In this 5 part blog series, we will be exploring the secrets of healthy workplaces. The content from this blog series comes from our partners at The Go Game. The Go Game has been played by thousands of companies in cities, parks, hotels and conference centers around the world. It’s a proven recipe for fun and team building. The Hutong is proud to be The Go Game’s exclusive partner in China. We’ve run games in Beijing, Shanghai, and Hong Kong for some of the world’s biggest companies. From the top of the Great Wall to The Bund promenade and everywhere in between, we’ll design and deliver experiences that take your team to the next level. Are you ready to play?

Negative Cultures & Group Norms

In 2012, Google went on a quest to build the perfect team. They studied hundreds of internal teams to figure out why some stumbled while others soared. One of the main initiatives was to figure out how to create psychological safety faster, better and in more productive ways. They discovered that “human bonds matter as much at work as anywhere else…even more so.” They also found that, “in the best teams, members listen to one another and show sensitivity to feelings and needs”. As the Google researchers led by Julia Rozovsky struggled to figure out what made a team successful, they kept coming across research by psychologists and sociologists that focused on what are known as group norms – the traditions, behavioral standards and unwritten rules that govern how people function in group settings.

When people work together towards a common goal while having fun, they establish positive group norms that will transfer back to the workplace.

Amy Edmondson
Associate Professor, Harvard Business School

The Google researchers looked to this Carnegie Mellon study to see if a collective IQ emerges within a team that is distinct from the smarts of any single member. Researchers from that study concluded that what distinguished the ‘‘good’’ teams from the dysfunctional groups was how teammates treated one another: “The right norms, in other words, could raise a group’s collective intelligence, whereas the wrong norms could hobble a team, even if, individually, all the members were exceptionally bright.”

The Google researchers arrived at an astounding conclusion about the power of play and fun in the workplace, in contrast to the destructive force of competitive group norms:

Rozovsky’s study group at Yale was draining because the norms — the fights over leadership, the tendency to critique — put her on guard. Whereas the norms of her case-competition team — enthusiasm for one another’s ideas, joking around and having fun — allowed everyone to feel relaxed and energized.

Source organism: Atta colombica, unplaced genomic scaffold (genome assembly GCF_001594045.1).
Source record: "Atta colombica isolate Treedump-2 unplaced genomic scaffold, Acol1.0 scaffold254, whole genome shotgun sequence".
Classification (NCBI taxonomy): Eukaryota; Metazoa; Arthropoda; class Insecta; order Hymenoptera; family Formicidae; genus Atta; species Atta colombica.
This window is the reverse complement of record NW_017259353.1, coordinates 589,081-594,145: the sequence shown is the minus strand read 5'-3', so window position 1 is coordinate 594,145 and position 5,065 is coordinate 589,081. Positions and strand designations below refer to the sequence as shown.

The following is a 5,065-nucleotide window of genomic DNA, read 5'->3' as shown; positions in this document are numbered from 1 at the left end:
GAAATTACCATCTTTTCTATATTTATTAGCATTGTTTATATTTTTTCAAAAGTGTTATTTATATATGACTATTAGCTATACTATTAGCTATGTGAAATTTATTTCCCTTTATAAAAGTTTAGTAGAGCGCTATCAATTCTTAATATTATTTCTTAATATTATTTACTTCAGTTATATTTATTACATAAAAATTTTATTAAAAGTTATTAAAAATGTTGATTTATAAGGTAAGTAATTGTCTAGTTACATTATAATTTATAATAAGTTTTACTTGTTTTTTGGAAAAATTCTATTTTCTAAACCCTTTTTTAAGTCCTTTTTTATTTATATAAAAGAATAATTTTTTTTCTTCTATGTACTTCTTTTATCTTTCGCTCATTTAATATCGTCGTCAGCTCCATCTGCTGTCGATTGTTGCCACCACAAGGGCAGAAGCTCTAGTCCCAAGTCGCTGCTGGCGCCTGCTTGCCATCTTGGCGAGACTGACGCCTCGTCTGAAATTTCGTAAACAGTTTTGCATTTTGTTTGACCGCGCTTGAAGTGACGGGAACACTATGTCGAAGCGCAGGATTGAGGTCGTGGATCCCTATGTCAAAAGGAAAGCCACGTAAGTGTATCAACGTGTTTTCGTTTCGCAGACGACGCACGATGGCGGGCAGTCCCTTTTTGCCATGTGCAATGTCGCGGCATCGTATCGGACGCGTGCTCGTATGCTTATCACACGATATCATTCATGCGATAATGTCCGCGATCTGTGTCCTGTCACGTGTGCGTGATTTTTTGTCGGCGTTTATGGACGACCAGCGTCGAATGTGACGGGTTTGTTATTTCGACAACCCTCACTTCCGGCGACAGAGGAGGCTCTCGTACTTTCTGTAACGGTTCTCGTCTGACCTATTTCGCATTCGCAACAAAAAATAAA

In other words, play (which creates an environment of joking around, having fun, and building trust) is a fundamental element that makes teams work together better. Or as Rozovsky puts it, “success is often built on experiences — like emotional interactions and complicated conversations and discussions of who we want to be and how our teammates make us feel”.

Does play help to establish norms? The University of Southern Maine published a 2016 dissertation by Josiah Eikelboom entitled, Engagement, Gamification, and Workplace Satisfaction. On page 30, Eikelboom discusses qualitative assessments of employees, where gamification increased motivation, productivity, engagement and efficiency. What’s interesting here is that social motivation (which is based on behavioral norms) emerged as one of the top four themes for what users enjoyed about gamification:

Those who enjoyed social aspects liked collaboration and interaction with others and saw helping others as a way to prove themselves and feel like they were “part of something”… Interestingly, users also expressed anxiety that they would be disappointed in others, or that they would let others down.

This study shows how normative social behaviors in the workplace are established through game play. We learn about other people’s style and boundaries, their strength and weakness, but we also solidify behaviors like collaboration and teamwork.

Our next blog post will be on how Play Influences Productivity. Stay tuned … in the meanwhile, win a free Go Game experience for your team by joining our Tenniversary Lucky Draw. The Go Game has been played by thousands of companies in cities, parks, hotels and conference centers around the world. It’s a proven recipe for fun and team building. The Hutong is proud to be The Go Game’s exclusive partner in China. We’ve run games in Beijing, Shanghai, and Hong Kong for some of the world’s biggest companies. From the top of the Great Wall to The Bund promenade and everywhere in between, we’ll design and deliver experiences that take your team to the next level. Are you ready to play?